Zims ignorant of ZimAsset

There is a wide disconnect between government and its citizenry in policy making and implementation and the possible failure of the Zimbabwe Agenda for Sustainable Economic Transformation (ZimAsset) is emanating from lack of wide civic engagement, a report by a local think tank, the Zimbabwe Democracy Institute (ZDI) has revealed.

The report launched on Wednesday at the Media Centre in Harare titled “Knowledge, Attitudes and Perceptions towards ZimAsset Policy in Mashonaland West Province” stated that the majority of people in the province are not aware of the economic blueprint. The majority of the interviewed persons said they viewed it as a Zanu (PF) agenda, not a national policy.

“While the name Zim Asset might have gained popularity on social media, there exists a dearth of information as to what itreally is, how it is going to bring economic turnaround and the roles of the different stakeholders,” read a statement from the research.

According to findings, the lack of information and failure of preceding policies by government to breathe life to the ailing economy had dented the image of the policy and had created lack of expectation, optimism and enthusiasm.

The report, a product of a research carried out by the ZDI to determine citizens’ understanding, attitudes and perceptions towards the country’s economic blueprint, sought to analyze the causes and implications of citizens’ knowledge and perceptions towards the successful execution and attainment of the policy objectives.

However, the research established that only one percent of the surveyed people had read the policy document and 13 percent believed that its objectives were achievable.

The ZDI reported that 472 of the people interviewed said they were totally ignorant of the policy, while 384 of the respondents approached who claimed to know something about the program revealed that they were not significantly knowledgeable.

“The study recorded an alarming number of people who are not aware of the national policy,” revealed the research.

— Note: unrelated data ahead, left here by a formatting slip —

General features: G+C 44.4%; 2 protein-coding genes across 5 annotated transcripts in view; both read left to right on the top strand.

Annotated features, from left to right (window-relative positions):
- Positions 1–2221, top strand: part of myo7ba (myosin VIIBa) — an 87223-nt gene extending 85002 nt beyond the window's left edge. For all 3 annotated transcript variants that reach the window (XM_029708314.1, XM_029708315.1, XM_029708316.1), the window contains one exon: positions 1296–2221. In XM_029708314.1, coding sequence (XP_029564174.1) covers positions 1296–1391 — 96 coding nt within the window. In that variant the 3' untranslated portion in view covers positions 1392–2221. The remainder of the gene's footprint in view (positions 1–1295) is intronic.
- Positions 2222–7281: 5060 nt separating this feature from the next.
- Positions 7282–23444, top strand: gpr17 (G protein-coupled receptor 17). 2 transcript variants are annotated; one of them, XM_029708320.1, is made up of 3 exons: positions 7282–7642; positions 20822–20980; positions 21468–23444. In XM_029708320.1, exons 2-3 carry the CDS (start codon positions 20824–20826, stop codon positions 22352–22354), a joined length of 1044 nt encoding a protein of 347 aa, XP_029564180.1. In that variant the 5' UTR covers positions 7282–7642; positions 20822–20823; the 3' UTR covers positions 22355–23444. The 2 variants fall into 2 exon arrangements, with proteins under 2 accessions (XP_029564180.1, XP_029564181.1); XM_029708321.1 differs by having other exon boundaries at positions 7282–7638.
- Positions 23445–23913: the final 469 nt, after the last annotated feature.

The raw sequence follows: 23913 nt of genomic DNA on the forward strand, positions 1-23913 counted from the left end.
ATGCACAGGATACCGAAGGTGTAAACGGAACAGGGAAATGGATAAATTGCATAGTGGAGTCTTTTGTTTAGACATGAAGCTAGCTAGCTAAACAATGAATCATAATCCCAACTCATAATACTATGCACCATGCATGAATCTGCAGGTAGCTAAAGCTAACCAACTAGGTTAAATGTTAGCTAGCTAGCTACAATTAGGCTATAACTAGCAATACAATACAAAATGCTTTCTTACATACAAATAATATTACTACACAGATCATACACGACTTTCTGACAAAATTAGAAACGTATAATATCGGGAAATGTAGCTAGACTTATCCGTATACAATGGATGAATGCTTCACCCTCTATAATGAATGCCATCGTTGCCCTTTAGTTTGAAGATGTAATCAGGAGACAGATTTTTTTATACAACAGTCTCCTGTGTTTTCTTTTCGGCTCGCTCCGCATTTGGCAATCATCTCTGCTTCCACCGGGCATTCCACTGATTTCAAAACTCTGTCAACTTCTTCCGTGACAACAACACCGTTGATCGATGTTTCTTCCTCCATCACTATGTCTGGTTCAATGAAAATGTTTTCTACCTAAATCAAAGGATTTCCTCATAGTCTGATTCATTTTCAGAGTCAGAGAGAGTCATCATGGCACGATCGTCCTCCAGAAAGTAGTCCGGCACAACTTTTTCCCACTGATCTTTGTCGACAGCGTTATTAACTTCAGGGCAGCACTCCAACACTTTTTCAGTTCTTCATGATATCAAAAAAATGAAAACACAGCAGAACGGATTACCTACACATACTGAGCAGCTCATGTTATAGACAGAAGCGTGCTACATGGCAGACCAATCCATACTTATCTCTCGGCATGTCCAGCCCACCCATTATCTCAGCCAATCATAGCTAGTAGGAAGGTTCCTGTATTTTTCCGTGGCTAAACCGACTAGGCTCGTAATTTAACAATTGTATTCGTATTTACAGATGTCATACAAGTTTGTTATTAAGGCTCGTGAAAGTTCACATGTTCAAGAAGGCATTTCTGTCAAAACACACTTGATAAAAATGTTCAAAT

“Only one percent of the interviewees had read the policy document while the rest of the respondents had acquired their information from varied sources such as the national radio (33 percent) and television (26 percent).”

The level of awareness, according to the research is high among males at 50 percent than females at 48 percent and is higher among the urbanites, at 56 percent compared to the rural areas at 46 percent.

The majority of respondents said that despite the potential for the Zim Asset to be practical, 25 percent doubt it would yield positive results or rescue the country from its economic problems.

Only 9 against 41 percent think that the ZimAsset will succeed without external support.

“The generality of the respondents considered the ZimAsset to be too broad a policy with huge investment requirements for it to be workable,” stated the ZDI, adding that the policy required substantial external funding for its success.

Even if it were implementable, a quarter of the respondents are pessimistic that it would make a difference, whilst 27 percent are not decided of what to expect.

The ZDI attributes this to citizens’ past experiences with the government’s previous economic policies, the majority of which were discarded without achieving any meaningful results.

“In fact, 32 percent associate the ZimAsset with previous failed economic policies likening it to the Economic Structural Adjustment Programme (ESAP).”

The ZDI said the respondents revealed that they had “ very low expectations” on the success of the policy for an economic turnaround.

“The majority (68 percent) of the respondents thought that the ordinary citizen will not benefit at all from Zim Asset.

“However, 32 percent were of the opinion that they would benefit and of this number, 14 percent think that males stand a better chance of benefiting than females because history has shown that men have an upper hand in everything and they have a larger constituency in authority compared to women,” read the report.

Respondents who do not believe in ZimAsset’s ability to turnaround the economy suggested dealing with corruption and bad governance, while 59 percent recommended government reform.

Close to 18 percent of the respondents suggested placing Zimbabwe under the Southern African Development community curatorship.

“Curbing corruption, opening more jobs, Increasing agricultural production, restoring international relations and the formation of another government of national unity are some of the options that the Zimbabwean government can take to revive the country’s economy,” read the report.

The ZDI urged government to ensure citizenry engagement in policy making and implementation so as to achieve accountability, transparency and active citizenship.

“Government should actively engage civil society organisations in policy making with the roles of raising civic awareness, community organisations and mobilisation towards consultative, participatory policy making and implementation to close the existing information gap,” recommended the ZDI.

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  1. Wilbert Mukori

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